They do. They are humans too. They mess up, they get confused, they don't interpret the Standard the way we would sometimes. Some judges study certain breeds more than others. Some judges don't raise the particular breed they are judging, and in some cases (but certainly not all), that makes it harder for them to interpret the Standard the way most breeders within that certain breed would.
The Standard of Perfection is difficult; some people interprets the articles within its pages differently. The SOP itself does not have pictures of each quality as it describes it, and occasionally uses vague language. I'm in no way bashing the SOP or critiquing the author, by no means! It's an amazing resource and without it we wouldn't have a purpose for showing our rabbits or breeding show rabbits.
Interestingly, the Standard goes by a point system. I think rabbit shows are similar to human beauty pageants, as the rabbits are judged on how they look, not what their personality is like or what breed they are. Each part of the rabbit body has a certain amount of points, and each breed is different. A perfect Holland Lop will have a body worth 32 points, head worth 24 points, ears worth 10 points, bone/feet/legs worth 10 points, crown worth 8 points and condition/fur/markings/color worth a combined 16 points. Theoretically, all of this comes together to make a 100 point rabbit.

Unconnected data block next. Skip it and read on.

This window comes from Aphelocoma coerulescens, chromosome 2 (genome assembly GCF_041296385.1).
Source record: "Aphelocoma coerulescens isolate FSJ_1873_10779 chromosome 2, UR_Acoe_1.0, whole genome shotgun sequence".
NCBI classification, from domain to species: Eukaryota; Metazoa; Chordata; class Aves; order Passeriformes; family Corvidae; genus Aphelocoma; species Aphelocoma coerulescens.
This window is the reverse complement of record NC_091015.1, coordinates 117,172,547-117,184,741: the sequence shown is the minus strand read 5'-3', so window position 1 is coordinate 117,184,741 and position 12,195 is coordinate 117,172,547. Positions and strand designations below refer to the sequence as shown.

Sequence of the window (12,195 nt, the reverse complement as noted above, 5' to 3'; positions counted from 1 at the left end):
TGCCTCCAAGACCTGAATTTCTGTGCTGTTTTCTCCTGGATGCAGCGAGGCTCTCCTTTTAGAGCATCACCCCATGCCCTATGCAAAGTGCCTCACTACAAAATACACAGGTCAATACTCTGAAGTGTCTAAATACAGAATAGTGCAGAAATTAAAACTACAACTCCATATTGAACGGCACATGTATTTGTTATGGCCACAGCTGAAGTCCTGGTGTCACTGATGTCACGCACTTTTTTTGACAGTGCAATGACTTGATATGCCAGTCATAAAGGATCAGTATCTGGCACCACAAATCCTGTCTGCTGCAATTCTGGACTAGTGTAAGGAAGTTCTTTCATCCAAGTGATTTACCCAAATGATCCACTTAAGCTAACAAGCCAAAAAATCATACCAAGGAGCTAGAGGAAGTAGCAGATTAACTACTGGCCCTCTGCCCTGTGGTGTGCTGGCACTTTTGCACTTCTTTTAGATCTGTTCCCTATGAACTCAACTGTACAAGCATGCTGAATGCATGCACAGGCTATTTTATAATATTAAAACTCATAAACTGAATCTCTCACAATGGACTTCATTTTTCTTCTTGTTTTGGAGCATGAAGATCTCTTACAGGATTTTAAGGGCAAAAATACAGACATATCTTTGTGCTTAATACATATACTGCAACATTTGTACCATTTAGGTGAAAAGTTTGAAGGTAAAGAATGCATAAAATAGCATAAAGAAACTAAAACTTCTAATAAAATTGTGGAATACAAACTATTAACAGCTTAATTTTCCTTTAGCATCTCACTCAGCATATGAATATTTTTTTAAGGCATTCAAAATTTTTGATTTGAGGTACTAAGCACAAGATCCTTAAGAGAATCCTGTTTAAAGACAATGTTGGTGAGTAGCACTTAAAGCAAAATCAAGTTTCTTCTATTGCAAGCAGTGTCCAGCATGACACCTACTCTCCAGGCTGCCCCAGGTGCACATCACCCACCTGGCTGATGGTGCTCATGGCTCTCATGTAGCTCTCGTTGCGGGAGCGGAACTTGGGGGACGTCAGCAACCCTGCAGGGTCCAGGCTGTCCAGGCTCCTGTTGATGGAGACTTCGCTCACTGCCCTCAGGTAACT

But judges know that they will never see the perfect 100-point rabbit on the table. So, they have to go off of what they can envision should or shouldn't be there on that individual rabbit...what would or wouldn't make this rabbit perfect? What is it lacking? What does it have too much of?
A judge can't see your entire herd. They are judging each individual rabbit and the rabbits on the table. They don't know what you need in your herd. Maybe that mid-place rabbit has that body you need, but his slipped crown and long face cost him first place. But you have an amazing doe that can fix that. Some breeders/showmen let the judge rule their herd, and sell whatever doesn't win first place every time.
In the world of raising show rabbits, the breeder needs to become his own judge. He needs to understand what his herd needs. If I were to let a judge rule my herd, I wouldn't have kept Butterfly after she got last place in a class because she was out of condition and molting. Although she was still amazing, the other animals in the class had great condition and a little more 'umph' that Butterfly lacked.
But Butterfly, right now at least, is easily the best or second best rabbit in my herd. But still, she's definitely not worth 100 points on the show table. Maybe she would be worth 70 points. I think it would be fun sometime to dedicate a blog post to a few of my rabbits, and see where they would lose or gain points, and how many points I would give them if I were the judge. Even though the Standard is based in points, most judges don't add or subtract the points in their head, they just look at what they see and remember which parts of the rabbit are most important.
Until next time!